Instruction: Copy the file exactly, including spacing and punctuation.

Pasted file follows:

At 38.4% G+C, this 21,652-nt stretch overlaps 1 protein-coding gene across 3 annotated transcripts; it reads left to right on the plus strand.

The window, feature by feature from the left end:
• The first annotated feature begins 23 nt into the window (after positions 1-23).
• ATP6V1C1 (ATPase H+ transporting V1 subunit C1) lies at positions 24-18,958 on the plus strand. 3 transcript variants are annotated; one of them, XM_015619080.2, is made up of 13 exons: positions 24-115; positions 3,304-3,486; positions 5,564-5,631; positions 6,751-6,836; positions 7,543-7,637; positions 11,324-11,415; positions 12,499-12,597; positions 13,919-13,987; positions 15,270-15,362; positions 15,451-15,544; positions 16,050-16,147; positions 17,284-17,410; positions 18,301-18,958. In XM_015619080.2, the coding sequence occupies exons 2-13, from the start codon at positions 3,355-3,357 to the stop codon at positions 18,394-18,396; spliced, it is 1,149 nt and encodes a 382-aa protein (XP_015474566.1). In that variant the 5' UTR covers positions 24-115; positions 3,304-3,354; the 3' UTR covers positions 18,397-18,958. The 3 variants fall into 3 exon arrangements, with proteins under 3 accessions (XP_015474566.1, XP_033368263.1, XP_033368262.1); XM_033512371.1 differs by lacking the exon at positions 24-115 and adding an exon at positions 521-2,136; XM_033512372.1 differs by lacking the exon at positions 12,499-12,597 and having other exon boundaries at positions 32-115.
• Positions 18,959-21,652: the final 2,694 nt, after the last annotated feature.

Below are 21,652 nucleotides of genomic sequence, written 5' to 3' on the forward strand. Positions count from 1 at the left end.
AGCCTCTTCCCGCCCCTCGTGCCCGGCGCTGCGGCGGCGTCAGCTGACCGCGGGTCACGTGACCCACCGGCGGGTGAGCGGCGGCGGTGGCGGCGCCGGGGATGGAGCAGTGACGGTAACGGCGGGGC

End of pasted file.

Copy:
At 38.4% G+C, this 21,652-nt stretch overlaps 1 protein-coding gene across 3 annotated transcripts; it reads left to right on the plus strand.

The window, feature by feature from the left end:
• The first annotated feature begins 23 nt into the window (after positions 1-23).
• ATP6V1C1 (ATPase H+ transporting V1 subunit C1) lies at positions 24-18,958 on the plus strand. 3 transcript variants are annotated; one of them, XM_015619080.2, is made up of 13 exons: positions 24-115; positions 3,304-3,486; positions 5,564-5,631; positions 6,751-6,836; positions 7,543-7,637; positions 11,324-11,415; positions 12,499-12,597; positions 13,919-13,987; positions 15,270-15,362; positions 15,451-15,544; positions 16,050-16,147; positions 17,284-17,410; positions 18,301-18,958. In XM_015619080.2, the coding sequence occupies exons 2-13, from the start codon at positions 3,355-3,357 to the stop codon at positions 18,394-18,396; spliced, it is 1,149 nt and encodes a 382-aa protein (XP_015474566.1). In that variant the 5' UTR covers positions 24-115; positions 3,304-3,354; the 3' UTR covers positions 18,397-18,958. The 3 variants fall into 3 exon arrangements, with proteins under 3 accessions (XP_015474566.1, XP_033368263.1, XP_033368262.1); XM_033512371.1 differs by lacking the exon at positions 24-115 and adding an exon at positions 521-2,136; XM_033512372.1 differs by lacking the exon at positions 12,499-12,597 and having other exon boundaries at positions 32-115.
• Positions 18,959-21,652: the final 2,694 nt, after the last annotated feature.

Below are 21,652 nucleotides of genomic sequence, written 5' to 3' on the forward strand. Positions count from 1 at the left end.
AGCCTCTTCCCGCCCCTCGTGCCCGGCGCTGCGGCGGCGTCAGCTGACCGCGGGTCACGTGACCCACCGGCGGGTGAGCGGCGGCGGTGGCGGCGCCGGGGATGGAGCAGTGACGGTAACGGCGGGGC